No word on kidnapped US journalist

BAGHDAD (AP) — Iraqi and US officials said Saturday they were working to free a female American journalist kidnapped off a Baghdad street one week ago but had not yet made contact with her captors.
Jill Caroll, a 28-year-old freelance reporter, has not been heard from since she was kidnapped last Saturday in one of the city’s most dangerous neighbourhoods. Gunmen ambushed her car and killed her translator shortly after she left the offices of a Sunni Arab politician.

The US embassy said it was working with local authorities “and doing everything possible to bring about her safe release.” An Iraqi interior ministry official said police were taking the matter “very seriously.” “We are doing our utmost to find her or reach her. The search continues,” said Gen. Hussein Kamal, deputy interior minister in charge of domestic intelligence.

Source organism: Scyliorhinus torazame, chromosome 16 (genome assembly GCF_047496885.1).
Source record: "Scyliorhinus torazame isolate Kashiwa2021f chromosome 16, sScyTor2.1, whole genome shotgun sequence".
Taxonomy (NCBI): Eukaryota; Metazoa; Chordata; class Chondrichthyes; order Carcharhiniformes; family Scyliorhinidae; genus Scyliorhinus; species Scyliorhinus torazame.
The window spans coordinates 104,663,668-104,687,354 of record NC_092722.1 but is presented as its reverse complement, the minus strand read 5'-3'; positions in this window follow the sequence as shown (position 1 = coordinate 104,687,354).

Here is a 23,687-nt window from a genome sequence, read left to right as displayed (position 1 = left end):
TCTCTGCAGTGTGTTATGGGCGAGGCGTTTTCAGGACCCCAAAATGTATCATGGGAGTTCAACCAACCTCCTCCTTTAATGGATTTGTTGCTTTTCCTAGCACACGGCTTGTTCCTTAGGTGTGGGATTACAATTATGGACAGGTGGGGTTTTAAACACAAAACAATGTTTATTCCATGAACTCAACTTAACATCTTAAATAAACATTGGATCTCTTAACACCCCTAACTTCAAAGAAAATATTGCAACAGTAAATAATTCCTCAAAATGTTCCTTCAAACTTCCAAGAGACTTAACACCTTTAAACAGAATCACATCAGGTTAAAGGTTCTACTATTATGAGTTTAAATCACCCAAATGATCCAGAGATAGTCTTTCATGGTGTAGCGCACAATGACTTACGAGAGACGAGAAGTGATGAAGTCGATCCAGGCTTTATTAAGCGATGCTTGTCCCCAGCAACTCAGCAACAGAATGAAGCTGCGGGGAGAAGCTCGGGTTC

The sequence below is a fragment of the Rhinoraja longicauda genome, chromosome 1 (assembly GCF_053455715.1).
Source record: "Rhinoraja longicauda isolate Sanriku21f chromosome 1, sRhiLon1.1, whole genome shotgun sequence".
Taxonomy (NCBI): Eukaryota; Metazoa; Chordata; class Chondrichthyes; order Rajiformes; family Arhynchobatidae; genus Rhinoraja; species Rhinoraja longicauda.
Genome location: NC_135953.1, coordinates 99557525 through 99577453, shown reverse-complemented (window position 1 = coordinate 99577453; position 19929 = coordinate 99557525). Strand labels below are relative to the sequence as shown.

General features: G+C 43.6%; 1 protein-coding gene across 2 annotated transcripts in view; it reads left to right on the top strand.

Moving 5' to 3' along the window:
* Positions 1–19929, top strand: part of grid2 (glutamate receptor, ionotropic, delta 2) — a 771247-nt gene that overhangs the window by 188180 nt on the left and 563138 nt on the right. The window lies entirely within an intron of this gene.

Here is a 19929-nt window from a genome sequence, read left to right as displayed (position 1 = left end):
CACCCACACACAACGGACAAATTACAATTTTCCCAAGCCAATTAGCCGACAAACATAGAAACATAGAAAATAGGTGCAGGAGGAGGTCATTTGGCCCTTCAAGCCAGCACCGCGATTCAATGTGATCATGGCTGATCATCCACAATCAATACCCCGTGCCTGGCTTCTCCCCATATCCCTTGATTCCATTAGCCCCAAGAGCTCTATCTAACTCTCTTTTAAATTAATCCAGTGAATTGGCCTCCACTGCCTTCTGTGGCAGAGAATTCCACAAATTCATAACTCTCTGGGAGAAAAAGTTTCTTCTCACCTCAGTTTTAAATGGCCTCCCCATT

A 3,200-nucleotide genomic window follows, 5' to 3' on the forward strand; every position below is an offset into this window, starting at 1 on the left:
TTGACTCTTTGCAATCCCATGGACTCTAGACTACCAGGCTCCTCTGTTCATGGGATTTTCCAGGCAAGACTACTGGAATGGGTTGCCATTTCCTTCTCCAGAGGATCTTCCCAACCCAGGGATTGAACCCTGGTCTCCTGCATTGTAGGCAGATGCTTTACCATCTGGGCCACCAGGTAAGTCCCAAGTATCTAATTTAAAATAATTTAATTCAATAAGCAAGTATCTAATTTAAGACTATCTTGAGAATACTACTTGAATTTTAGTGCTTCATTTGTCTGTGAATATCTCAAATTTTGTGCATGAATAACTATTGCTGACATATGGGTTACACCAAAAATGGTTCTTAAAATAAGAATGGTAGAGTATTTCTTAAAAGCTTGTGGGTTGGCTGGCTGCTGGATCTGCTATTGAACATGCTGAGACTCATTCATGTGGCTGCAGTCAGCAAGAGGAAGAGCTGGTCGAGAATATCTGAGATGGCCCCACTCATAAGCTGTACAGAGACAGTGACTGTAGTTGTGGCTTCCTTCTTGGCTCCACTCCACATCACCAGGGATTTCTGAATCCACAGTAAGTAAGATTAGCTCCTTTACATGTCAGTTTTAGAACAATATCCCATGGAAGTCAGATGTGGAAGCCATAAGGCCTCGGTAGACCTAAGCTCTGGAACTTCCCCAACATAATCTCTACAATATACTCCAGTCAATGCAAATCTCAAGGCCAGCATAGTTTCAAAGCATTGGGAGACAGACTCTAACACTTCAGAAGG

The US military raided a prominent Sunni mosque a day after Carroll was kidnapped, sparking hundreds of worshippers to demonstrate. A US military official said the raid was a necessary immediate response to the kidnapping based on a tip provided by an Iraqi citizen.

The military said Sunday that six people were detained.

Carroll, who speaks some Arabic and wore a head covering while moving around Iraq, has been described by her editor as an aggressive reporter but not a reckless one.

Despite her language skills, Carroll used an Iraqi translator. The translator was killed during the kidnapping. The driver of their car escaped the attack and is now safe with his family, David Clark Scott, the Monitor’s international news editor said.

Maj. Falah Mohamadawi said the translator told police just before he died that the abduction took place when he and Carroll were heading to meet Adnan Dulaimi, head of the Sunni Arab Iraqi Accordance Front, in the Adel section of the city. The neighbourhood is dominated by Sunni Arabs and is considered one of the toughest in Baghdad.

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